Monday, 21 November 2011
Holmes was a textbook psychopath operating in Chicago in the 1890s - just a few years after Jack the Ripper was tearing up London. A doctor and a conman who charmed women, stole their money and murdered them.
But what set him apart was the industrial scale he operated on. He took over a whole city block, rebuilt it and turned it into a hotel designed for murder. There were airtight vaults where he could suffocate his victims; rooms were turned into gas chambers; and there was a specially built incinerator in the basement to get rid of the evidence. Many times though after disecting his victims, he merely sold their skeletons to a medical school. No-one knows how many he killed.
Like Jack the Ripper, HHH was a product of his times. Industrialisation meant more women coming to cities on their own to make a living. Their parents would've generally grown up and lived their whole lives in the same small communities where even knew each other. The coming 20th century meant more freedom for most (especially women) but also more dangers.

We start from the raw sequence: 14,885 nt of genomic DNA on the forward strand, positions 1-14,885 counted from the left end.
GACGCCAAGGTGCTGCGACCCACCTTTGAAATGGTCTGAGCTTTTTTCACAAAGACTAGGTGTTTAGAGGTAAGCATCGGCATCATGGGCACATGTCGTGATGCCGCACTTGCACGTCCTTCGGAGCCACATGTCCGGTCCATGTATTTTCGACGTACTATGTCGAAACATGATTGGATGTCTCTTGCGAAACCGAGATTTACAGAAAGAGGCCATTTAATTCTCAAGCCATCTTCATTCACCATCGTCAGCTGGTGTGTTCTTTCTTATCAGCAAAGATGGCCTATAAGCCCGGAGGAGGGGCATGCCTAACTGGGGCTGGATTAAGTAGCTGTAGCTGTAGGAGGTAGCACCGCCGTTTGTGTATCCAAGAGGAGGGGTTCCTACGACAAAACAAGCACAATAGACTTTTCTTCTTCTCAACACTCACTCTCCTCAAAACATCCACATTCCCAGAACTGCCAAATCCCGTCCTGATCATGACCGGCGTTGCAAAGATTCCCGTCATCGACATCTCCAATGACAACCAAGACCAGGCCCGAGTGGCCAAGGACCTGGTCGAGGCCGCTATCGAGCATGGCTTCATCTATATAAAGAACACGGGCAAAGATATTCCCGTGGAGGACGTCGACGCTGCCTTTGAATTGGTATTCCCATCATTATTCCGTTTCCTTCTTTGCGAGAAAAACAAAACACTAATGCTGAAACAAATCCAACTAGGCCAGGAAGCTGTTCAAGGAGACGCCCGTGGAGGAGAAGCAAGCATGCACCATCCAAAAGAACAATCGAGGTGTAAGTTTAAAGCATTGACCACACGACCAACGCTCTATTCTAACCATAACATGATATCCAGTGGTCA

But there was another factor which fed Holmes' predatory nature - the Chicago World Fair in 1893. This became the biggest peacetime event in history and attracted hundreds of thousands of sightseers from across the states and beyond. The other half of ths book tells the history of the fair, the men who built it, and the huge obstacles in the path of success. Both sides of the story show the different ways in which the world became modern, for good and for bad.
It's a fascinating story, and always told in an engaging manner. I see Leonardo De Caprio's bought the rights to the book, and Katherine Bigelow's meant to be directing. Fingers crossed for that.
I've bought myself a fancy-dan Kindle, and I've already polished off my first book on that. More psychopaths coming soon.....